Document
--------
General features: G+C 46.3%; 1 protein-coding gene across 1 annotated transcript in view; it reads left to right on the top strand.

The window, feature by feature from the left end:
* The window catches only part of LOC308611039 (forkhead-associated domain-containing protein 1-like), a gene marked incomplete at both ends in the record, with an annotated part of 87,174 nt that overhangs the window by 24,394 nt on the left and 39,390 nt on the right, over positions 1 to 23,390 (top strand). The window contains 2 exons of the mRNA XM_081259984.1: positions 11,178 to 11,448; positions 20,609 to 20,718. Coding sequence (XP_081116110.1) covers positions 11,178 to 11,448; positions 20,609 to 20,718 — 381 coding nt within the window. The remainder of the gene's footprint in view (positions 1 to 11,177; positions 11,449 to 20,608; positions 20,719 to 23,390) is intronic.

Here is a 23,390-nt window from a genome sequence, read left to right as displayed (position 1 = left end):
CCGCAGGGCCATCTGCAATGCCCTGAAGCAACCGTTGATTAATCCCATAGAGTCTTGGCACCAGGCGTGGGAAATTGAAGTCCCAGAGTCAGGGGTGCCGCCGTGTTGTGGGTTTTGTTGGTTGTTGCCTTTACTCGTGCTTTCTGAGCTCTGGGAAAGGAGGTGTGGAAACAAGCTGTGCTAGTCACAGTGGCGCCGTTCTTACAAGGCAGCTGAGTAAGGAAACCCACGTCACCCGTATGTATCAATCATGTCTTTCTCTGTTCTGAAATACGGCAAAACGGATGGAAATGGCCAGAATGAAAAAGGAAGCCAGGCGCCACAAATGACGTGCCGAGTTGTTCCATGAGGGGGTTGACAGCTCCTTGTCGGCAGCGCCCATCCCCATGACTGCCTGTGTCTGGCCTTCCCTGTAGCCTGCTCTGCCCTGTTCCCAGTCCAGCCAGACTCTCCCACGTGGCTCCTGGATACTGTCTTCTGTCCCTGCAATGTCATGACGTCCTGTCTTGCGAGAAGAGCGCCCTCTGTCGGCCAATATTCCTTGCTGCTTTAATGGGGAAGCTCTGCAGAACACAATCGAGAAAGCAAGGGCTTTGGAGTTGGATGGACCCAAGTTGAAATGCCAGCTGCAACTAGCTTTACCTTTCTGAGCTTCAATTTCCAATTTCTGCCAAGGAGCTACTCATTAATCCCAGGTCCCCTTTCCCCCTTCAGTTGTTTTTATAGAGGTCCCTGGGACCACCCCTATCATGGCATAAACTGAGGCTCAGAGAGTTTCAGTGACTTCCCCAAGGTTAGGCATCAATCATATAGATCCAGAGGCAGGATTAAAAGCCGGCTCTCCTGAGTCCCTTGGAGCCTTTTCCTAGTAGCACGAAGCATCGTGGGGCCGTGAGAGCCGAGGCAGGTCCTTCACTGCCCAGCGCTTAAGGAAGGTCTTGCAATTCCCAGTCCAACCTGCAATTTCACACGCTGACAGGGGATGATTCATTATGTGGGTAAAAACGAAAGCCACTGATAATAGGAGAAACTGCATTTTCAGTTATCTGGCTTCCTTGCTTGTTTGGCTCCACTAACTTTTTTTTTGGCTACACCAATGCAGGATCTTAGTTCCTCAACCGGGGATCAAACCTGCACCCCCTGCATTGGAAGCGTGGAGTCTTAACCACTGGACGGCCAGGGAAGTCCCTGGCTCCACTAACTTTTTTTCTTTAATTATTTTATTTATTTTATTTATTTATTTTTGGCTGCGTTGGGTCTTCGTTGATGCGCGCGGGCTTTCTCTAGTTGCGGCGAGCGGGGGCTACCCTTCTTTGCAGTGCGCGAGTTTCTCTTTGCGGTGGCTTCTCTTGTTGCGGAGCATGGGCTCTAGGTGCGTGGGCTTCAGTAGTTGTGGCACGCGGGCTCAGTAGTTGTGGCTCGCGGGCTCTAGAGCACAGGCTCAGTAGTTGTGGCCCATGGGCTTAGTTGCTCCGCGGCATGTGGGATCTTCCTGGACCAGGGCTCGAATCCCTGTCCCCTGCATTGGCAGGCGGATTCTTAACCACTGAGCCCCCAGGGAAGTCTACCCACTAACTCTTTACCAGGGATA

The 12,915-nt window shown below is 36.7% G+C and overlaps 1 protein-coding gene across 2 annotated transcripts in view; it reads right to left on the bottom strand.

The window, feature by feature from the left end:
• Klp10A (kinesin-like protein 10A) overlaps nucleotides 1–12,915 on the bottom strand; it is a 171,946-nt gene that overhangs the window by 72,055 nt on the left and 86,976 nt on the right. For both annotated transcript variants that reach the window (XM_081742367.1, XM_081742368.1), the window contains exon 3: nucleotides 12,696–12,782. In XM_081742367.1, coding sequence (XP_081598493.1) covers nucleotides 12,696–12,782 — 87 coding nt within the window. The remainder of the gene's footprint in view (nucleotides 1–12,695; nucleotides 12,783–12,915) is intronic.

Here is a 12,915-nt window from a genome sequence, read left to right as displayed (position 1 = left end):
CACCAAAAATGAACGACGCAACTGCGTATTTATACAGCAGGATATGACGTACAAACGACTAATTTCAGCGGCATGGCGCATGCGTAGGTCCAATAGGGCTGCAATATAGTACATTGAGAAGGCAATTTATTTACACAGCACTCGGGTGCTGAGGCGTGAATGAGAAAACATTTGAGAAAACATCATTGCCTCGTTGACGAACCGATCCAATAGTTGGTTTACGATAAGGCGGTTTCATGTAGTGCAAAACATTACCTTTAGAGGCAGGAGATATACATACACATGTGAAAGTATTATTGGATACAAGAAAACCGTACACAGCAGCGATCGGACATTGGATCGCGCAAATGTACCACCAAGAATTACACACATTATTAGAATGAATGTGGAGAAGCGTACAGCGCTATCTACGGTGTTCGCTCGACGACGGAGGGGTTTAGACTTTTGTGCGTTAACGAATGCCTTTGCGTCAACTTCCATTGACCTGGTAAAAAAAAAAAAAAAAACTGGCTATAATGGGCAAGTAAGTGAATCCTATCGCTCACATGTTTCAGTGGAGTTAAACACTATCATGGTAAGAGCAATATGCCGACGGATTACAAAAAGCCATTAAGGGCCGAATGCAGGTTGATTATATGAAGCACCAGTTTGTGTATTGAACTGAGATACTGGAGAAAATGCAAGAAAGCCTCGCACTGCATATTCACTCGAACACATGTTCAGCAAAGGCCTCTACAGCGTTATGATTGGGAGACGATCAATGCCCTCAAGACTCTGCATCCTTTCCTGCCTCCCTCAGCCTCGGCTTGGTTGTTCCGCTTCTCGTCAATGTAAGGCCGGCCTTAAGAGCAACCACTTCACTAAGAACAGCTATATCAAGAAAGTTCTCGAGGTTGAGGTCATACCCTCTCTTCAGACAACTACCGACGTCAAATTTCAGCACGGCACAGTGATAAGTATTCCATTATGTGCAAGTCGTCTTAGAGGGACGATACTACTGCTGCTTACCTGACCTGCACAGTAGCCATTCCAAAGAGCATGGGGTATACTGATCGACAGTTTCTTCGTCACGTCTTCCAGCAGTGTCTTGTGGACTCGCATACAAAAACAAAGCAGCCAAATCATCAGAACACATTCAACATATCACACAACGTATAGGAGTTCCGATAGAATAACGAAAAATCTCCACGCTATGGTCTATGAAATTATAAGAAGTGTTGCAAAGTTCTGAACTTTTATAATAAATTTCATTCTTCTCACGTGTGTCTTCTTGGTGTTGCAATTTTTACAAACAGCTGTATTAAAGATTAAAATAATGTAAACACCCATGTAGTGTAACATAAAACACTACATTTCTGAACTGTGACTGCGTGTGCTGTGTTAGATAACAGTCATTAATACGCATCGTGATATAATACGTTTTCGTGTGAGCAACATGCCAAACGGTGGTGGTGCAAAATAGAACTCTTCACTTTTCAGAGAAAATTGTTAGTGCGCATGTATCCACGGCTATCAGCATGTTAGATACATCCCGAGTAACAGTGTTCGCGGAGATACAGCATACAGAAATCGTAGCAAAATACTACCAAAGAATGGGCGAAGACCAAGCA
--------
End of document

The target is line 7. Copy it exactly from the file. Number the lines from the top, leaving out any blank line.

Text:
The window, feature by feature from the left end: